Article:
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NCSE asks Discovery Institute: Where's the Shrimp?


by Alan Gishlick

In a Discovery Institute press release dated Feb. 6, Jonathan Wells accuses three developmental biologists of making "exaggerated claims" in a recent paper in Nature (advance online publication, Feb. 6, 2002). But it is Wells, in his zeal to criticize any research supporting evolution, whose claims are "exaggerated."

One wonders whether he actually read the paper. For example, the press release states: "William McGinnis at the University of California at San Diego just reported discovering a DNA mutation that produces shrimp without hind legs." He did? If Wells has indeed read the paper, currently published on Nature's website, then he should know that no shrimp were mutated in the production of the research. Further, no mutant shrimp were mentioned in a UCSD press release announcing the Nature paper, which is what Wells apparently relied upon for his critique. Wells appears obsessed by illusory shrimp when he asserts: "The mutation does not transform the embryo into anything like an insect, but only into a disabled shrimp."

As plainly explained in the Nature paper, the research involved inserting the crustacean Ubx gene into a fruit fly, and observing that it did not function as a limb inhibitor (as the fruit fly Ubx gene does). Further, the researchers experimented on the crustacean Ubx gene and specifically isolated the mutations that cause the Ubx gene to become a limb inhibitor. This is exciting research because crustaceans have many pairs of limbs, while insects have just three pairs, and it is the Ubx gene that controls limb development in both. The authors conclude that this shows that specific micromutations can cause large-scale phenotypic effects, thus helping us better to understand the processes that may have been involved in the evolution of the insect body plan and by extension those of other animals as well. Wells's hostility toward the biological fact that genes govern the evolution of new body plans seems to have blinded him to the obvious: There were no mutant shrimp.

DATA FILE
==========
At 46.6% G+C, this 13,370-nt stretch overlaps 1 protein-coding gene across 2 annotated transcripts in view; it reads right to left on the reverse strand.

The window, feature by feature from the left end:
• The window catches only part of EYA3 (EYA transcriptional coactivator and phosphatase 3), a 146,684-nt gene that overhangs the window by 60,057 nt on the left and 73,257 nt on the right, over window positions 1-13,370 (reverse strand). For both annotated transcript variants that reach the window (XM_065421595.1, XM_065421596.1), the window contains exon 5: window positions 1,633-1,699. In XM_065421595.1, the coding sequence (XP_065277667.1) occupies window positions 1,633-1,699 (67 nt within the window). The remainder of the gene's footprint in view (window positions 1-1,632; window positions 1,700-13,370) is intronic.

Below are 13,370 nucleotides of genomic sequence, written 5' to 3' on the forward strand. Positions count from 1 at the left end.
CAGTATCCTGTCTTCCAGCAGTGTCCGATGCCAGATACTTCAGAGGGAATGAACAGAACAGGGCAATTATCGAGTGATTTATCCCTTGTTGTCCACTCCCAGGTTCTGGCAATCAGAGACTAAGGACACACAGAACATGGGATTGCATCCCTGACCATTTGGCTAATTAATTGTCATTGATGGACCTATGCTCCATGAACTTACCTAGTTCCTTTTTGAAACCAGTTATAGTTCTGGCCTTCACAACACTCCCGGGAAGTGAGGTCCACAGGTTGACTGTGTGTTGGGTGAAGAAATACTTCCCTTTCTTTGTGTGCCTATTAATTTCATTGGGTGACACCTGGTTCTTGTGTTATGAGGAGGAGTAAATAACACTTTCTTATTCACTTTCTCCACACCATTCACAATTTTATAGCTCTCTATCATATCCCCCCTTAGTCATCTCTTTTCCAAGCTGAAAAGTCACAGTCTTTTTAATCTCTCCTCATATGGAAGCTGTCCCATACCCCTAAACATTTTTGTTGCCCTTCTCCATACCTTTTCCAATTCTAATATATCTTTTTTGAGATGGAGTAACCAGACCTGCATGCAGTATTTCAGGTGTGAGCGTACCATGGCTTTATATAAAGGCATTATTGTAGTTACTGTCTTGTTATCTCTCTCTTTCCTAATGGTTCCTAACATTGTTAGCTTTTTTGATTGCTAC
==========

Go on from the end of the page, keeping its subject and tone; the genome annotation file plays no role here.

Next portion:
Wells wastes a press release on thinly disguised creationist pontifications about research that he apparently could not be bothered to read. Intelligent Design proponents in general have been repeatedly told that if they want to be taken seriously, they must produce scientific research of their own rather than uninformed and irresponsible criticism of the work of real scientists. They claim that Intelligent Design is not just antievolutionism, but Wells's press release is no more than that. We keep waiting for real scientific research to emanate from proponents of Intelligent Design but if Wells's latest effort is any indication, then -- to paraphrase a Russian proverb -- we may be waiting until shrimp begin to whistle.

Alan D. Gishlick, Post-Doctoral Scholar